Fair Work Act Review Report Disappoints Builders
The Review Panel investigating the operation of the Fair Work Act has sidestepped many, real on-ground issues in its assessment.
Master Builders CEO, Mr Wilhelm Harnisch, today criticised the Panel’s report as an exercise in denying the reality of on-ground problems: “Apart from the recognition that the Fair Work Act is stopping the timely introduction of Greenfields agreements, the report fails to address a number of stark realities faced by builders every day,” he said.
“The Report’s findings are at odds with day-to-day reality of builders. The Report says that the regulation of contractors under enterprise agreements was a matter that has been before the courts for many decades. The Panel had an opportunity to recommend change so that the illegitimate regulation of contractors via enterprise agreements could be curtailed. Unions are using “sign up or else” tactics to push contractor clauses that would, in the commercial world, constitute a breach of trade practices legislation.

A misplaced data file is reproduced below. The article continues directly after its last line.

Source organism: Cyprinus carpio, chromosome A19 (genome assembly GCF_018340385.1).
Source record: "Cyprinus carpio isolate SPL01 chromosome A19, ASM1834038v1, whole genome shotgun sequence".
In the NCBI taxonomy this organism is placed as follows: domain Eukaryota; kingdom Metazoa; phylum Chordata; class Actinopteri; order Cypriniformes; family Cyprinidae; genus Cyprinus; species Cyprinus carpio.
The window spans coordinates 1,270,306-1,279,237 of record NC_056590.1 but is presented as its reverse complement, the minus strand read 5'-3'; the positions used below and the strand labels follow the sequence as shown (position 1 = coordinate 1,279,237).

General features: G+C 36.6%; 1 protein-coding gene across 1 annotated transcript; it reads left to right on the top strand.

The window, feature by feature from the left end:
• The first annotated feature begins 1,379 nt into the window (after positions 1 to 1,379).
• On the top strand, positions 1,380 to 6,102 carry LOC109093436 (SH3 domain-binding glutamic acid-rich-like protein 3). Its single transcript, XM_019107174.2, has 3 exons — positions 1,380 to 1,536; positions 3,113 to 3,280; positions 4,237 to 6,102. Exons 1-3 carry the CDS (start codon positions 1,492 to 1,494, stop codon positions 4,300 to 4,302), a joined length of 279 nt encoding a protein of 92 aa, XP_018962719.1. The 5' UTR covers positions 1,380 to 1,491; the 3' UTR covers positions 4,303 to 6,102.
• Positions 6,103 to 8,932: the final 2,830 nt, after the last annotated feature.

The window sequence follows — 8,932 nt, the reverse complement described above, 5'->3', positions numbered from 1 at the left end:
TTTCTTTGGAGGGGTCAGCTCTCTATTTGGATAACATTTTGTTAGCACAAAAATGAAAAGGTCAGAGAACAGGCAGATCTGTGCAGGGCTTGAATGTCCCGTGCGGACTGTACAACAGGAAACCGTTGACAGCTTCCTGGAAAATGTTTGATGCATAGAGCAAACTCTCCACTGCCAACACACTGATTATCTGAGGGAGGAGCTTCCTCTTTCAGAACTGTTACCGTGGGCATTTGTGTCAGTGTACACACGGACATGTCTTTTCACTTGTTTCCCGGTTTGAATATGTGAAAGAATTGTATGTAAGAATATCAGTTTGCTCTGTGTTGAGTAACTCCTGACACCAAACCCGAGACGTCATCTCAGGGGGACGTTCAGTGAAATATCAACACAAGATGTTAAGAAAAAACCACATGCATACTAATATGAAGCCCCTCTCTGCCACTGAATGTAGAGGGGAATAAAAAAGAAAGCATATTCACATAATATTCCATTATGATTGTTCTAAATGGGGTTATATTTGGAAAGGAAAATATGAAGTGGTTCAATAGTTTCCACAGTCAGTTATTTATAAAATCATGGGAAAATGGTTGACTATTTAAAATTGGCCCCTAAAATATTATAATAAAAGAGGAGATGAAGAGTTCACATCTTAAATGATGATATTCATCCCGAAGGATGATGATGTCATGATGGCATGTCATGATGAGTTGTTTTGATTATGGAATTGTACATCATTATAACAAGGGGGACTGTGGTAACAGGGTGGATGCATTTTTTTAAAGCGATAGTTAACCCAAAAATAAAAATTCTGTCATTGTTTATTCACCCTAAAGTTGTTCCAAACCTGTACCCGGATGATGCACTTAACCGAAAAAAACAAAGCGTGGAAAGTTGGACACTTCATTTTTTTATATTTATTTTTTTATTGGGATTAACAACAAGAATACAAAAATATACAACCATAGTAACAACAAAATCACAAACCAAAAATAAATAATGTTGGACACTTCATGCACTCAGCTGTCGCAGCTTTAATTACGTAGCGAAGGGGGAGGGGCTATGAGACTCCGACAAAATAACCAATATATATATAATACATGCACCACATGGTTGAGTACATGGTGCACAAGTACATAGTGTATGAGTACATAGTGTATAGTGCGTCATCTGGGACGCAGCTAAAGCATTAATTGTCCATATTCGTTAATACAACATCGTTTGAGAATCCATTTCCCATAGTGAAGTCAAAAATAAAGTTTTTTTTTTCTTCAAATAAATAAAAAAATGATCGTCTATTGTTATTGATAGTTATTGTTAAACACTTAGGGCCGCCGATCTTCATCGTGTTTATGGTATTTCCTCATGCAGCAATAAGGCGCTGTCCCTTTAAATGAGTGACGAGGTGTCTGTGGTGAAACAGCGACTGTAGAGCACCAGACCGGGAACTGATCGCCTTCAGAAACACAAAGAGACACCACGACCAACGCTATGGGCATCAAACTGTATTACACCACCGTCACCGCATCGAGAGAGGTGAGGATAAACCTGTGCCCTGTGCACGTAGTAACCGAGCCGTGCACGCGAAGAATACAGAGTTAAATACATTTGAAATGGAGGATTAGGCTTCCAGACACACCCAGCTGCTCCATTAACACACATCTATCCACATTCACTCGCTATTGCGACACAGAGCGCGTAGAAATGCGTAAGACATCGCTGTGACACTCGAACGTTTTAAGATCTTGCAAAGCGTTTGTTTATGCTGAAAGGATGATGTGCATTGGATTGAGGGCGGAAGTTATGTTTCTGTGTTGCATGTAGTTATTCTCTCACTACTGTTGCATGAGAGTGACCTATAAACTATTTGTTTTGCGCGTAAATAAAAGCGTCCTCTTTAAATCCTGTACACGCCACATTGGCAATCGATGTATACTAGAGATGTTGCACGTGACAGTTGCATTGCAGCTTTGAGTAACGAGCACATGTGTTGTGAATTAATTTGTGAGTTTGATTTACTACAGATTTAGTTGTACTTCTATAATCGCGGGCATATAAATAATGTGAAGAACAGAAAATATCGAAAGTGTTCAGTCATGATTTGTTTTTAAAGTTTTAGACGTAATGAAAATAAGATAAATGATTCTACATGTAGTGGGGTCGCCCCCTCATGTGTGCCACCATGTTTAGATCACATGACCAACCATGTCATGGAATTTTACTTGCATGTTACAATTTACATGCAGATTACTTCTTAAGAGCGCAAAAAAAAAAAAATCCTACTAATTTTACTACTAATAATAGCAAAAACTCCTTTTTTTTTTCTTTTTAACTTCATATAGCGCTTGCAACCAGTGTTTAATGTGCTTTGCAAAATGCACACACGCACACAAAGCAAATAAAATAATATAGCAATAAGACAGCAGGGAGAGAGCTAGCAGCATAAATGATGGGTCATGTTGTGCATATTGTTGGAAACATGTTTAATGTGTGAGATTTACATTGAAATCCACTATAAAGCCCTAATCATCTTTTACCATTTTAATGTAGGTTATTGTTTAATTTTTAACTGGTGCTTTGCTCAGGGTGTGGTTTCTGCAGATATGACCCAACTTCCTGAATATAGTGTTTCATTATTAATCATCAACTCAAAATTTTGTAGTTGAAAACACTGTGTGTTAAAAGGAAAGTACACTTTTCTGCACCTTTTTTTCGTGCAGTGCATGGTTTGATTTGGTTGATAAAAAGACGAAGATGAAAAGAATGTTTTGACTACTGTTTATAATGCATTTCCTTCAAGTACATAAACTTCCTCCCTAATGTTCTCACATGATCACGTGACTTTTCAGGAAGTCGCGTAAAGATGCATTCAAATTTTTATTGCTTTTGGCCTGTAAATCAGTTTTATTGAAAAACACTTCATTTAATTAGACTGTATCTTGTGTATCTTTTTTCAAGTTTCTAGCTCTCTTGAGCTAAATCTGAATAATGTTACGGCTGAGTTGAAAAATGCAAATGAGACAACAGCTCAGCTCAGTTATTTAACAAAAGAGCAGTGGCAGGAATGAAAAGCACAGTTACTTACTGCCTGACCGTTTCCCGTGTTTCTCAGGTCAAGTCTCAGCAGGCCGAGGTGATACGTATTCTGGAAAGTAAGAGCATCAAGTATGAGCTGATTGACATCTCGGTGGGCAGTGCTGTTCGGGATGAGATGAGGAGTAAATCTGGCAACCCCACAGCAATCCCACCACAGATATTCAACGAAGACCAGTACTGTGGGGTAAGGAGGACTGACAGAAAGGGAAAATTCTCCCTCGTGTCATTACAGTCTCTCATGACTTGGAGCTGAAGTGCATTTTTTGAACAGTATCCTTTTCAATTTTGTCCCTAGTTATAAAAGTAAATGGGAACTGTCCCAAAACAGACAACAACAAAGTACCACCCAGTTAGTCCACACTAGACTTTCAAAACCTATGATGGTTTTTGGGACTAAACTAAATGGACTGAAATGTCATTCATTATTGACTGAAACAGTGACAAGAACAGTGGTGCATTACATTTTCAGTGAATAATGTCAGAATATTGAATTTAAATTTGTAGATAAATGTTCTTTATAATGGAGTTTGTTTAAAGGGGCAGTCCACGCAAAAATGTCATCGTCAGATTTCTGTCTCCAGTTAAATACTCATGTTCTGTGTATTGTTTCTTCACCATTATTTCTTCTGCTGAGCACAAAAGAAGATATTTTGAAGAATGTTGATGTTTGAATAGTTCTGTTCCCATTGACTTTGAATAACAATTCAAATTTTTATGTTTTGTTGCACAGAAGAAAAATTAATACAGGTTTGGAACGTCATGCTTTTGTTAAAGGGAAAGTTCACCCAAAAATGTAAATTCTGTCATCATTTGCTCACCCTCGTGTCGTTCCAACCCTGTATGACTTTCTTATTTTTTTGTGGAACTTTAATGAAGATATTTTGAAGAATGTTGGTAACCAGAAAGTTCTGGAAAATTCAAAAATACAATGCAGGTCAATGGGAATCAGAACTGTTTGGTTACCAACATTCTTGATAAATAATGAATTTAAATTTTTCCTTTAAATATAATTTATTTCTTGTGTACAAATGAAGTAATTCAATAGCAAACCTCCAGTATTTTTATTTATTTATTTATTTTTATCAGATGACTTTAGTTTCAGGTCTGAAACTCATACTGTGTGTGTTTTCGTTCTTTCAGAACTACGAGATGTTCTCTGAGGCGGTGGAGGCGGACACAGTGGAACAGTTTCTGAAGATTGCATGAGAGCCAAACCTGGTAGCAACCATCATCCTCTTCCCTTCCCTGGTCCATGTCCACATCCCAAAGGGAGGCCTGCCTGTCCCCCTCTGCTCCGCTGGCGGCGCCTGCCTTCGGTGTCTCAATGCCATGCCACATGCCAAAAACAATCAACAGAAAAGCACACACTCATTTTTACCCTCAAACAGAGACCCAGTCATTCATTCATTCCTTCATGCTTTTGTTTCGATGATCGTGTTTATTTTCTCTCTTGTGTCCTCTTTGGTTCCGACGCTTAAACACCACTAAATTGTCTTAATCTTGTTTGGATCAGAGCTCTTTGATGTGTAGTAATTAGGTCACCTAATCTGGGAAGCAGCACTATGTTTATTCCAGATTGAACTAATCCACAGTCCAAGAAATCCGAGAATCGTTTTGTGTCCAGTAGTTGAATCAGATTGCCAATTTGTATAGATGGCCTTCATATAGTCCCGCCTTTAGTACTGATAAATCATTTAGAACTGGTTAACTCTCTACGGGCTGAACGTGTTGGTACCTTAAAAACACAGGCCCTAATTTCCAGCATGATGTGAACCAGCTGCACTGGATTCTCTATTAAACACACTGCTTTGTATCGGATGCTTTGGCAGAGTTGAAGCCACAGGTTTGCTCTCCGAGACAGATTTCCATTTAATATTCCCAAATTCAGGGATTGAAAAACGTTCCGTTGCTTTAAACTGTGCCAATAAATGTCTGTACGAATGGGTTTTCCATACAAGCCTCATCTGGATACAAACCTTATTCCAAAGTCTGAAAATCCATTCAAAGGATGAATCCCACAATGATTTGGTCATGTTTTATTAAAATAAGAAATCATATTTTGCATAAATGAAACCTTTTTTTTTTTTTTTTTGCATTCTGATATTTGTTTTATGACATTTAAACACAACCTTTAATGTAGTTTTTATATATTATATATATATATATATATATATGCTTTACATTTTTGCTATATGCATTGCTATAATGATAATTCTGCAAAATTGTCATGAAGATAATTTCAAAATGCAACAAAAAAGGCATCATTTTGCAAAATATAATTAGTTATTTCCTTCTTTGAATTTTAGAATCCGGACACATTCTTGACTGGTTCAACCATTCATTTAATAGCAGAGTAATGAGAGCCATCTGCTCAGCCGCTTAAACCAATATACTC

“Instead of offering a solution, the Panel has pointed out that history should be repeated and that more litigation will sort out the problem. Master Builders rejects the proposition that further litigation on this subject is the best and most workable solution to a problem caused by unions seeking to act as gatekeepers of who may operate on building sites and under what terms. The regulation of contractors via enterprise agreements is an immediate and productivity damaging practice that should be addressed, not sidestepped.”
“In addition, the Panel has recommended that a defence now available to employers who might wrongly misclassify employees as contractors be taken away because it ‘does not fit within a scheme designed to be fair for working Australians.’ This finding is made despite the fact that the Panel acknowledged ongoing research into the nature and extent of alleged sham contracting is underway.”
Mr Harnisch said: “There are many elements of the report that would assist with the clarity of the legislation, such as the changes which would make it clear that employees do not accrue annual leave whilst away from work and in receipt of workers compensation payments. But these reforms are minor when compared with the reality of dealing with militant unions in the everyday conduct of workplace relations, a matter that has not been properly dealt with.
“It’s time for the Government to make some bold decisions. Are they serious about maintaining a strong economy and building sector, or will they bow to the pressure of the unions?” Mr Harnisch concluded.